Harris Casts Historic Vote

It took John C. Calhoun much longer to record 31 tiebreakers
By Newser Editors and Wire Services
Posted Jul 12, 2023 6:25 PM CDT
Harris Casts Historic Vote
Vice President Kamala Harris speaks during a meeting with civil rights leaders and consumer protection experts to discuss the societal impact of artificial intelligence in Washington on Wednesday.   (AP Photo/Manuel Balce Ceneta)

Kamala Harris, who made history as the first woman or person of color to serve as vice president, made history again Wednesday as she matched the record for most tiebreaking votes in the US Senate. The vote, her 31st, advanced the nomination of Kalpana Kotagal to the Equal Employment Opportunity Commission. The only other vice president to cast so many was John C. Calhoun, who served as vice president from 1825 to 1832. "My mother gave me great advice, which is that I may be the first to do many things," Harris told reporters afterward. "I'm going to make sure I'm not the last."

Unlike Calhoun, who spent eight years accumulating his total, Harris tied the record in 2½ years. It's a reflection of her unique circumstances, with a narrowly divided Senate and a sharply partisan atmosphere. "It really says more about our time, and our political climate, than it does about anything else," said Joel K. Goldstein, a vice presidential historian. "Our politics is so polarized that, even on the sort of matters that in the past would have flown through, it takes the vice president to cast a tiebreaking vote." The occasion was not particularly ceremonial, per the AP. Harris spent only a few minutes in the chamber, reciting a brief script to record her vote, and then received congratulations from Senate Majority Leader Chuck Schumer.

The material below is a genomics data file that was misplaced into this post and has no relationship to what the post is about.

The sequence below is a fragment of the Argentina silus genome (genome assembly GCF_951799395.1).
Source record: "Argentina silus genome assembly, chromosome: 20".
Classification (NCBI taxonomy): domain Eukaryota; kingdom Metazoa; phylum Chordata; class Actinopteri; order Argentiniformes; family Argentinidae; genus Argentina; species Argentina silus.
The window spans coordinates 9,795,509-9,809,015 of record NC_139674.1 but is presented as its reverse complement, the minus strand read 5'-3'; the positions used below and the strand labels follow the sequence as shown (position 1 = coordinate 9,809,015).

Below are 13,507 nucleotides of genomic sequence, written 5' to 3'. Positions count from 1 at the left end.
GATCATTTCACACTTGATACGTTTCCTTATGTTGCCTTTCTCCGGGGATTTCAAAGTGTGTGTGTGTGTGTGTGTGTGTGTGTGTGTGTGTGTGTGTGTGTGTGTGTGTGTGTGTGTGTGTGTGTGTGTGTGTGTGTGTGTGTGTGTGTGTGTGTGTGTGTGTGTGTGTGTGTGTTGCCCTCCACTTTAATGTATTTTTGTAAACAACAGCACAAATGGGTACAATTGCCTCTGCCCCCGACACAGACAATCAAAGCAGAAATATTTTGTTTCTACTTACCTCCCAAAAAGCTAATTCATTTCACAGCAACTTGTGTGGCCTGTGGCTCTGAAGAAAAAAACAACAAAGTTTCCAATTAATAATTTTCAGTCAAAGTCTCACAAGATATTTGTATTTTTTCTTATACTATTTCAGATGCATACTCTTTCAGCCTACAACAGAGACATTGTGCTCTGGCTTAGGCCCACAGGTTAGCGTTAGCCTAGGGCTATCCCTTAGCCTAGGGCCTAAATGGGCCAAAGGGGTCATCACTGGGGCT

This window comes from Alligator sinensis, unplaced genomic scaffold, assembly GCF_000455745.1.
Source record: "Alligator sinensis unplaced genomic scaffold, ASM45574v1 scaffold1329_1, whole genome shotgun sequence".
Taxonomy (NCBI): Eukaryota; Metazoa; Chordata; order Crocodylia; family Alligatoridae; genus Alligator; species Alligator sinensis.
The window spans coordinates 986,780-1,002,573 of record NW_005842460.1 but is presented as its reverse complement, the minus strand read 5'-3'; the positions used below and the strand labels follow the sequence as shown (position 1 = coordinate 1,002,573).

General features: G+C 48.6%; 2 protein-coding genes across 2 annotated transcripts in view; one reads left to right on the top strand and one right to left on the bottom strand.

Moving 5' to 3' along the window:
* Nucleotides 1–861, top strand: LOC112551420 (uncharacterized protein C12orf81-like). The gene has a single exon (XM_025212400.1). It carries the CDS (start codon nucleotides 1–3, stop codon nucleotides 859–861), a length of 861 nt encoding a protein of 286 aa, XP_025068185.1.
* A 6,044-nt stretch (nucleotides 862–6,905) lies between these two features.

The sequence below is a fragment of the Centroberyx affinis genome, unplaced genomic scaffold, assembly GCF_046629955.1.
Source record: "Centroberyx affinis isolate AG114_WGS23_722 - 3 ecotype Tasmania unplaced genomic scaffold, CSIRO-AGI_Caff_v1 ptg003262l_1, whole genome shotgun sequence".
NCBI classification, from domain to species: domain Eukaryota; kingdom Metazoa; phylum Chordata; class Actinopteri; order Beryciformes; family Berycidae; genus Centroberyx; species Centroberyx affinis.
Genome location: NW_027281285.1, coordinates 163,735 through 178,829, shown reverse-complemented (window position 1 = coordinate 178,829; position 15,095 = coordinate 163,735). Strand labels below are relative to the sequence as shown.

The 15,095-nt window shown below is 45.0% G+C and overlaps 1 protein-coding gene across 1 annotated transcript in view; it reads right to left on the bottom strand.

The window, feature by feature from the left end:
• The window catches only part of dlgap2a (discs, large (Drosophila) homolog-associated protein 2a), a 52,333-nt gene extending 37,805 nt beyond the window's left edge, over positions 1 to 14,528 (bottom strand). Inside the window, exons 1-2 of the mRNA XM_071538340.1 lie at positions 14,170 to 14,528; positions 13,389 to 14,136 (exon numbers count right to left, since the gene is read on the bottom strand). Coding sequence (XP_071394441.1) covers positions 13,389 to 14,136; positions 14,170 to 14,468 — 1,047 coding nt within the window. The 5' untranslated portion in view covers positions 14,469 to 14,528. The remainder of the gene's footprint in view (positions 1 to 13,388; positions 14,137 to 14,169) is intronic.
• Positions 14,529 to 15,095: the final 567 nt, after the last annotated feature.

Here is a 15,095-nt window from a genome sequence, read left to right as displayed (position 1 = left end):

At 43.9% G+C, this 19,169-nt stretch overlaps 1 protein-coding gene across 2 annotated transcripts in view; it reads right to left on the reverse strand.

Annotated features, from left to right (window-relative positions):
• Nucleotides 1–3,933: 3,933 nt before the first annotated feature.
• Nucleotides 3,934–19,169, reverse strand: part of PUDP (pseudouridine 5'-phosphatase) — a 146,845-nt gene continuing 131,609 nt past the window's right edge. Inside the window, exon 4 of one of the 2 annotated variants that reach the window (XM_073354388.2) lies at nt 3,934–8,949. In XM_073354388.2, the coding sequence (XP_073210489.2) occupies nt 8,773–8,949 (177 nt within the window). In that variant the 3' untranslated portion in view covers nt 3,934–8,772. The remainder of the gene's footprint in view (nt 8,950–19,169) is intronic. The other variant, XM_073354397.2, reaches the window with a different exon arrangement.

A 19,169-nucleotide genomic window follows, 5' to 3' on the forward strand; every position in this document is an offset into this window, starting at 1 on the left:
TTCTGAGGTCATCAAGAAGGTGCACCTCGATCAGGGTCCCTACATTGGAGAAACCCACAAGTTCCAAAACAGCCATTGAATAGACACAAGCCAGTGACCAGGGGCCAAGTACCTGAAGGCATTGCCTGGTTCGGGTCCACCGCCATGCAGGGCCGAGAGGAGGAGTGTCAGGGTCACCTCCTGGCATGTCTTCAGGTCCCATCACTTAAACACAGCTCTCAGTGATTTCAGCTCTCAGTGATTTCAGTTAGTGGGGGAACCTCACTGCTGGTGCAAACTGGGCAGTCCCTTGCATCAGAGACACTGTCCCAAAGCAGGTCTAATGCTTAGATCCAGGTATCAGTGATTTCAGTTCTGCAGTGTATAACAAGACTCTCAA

Under the Constitution, presiding over the Senate and breaking ties are among the few duties of the vice president. Harris had expected a reprieve from that role after the midterm elections, when Democrats expanded their majority from 50 to 51 votes. Then Democratic Sens. John Fetterman and Dianne Feinstein were hospitalized for a period. They have returned to the Senate, but contested nominations can still require Harris' presence. The task can prove frustrating, limiting her travel and keeping her tethered to unpredictable events on Capitol Hill. But it also meant that Harris cast deciding votes on the American Rescue Plan and the Inflation Reduction Act. "It's a blessing," Goldstein said, "because it associates her with some important accomplishments of the Biden administration."

(More Kamala Harris stories.)

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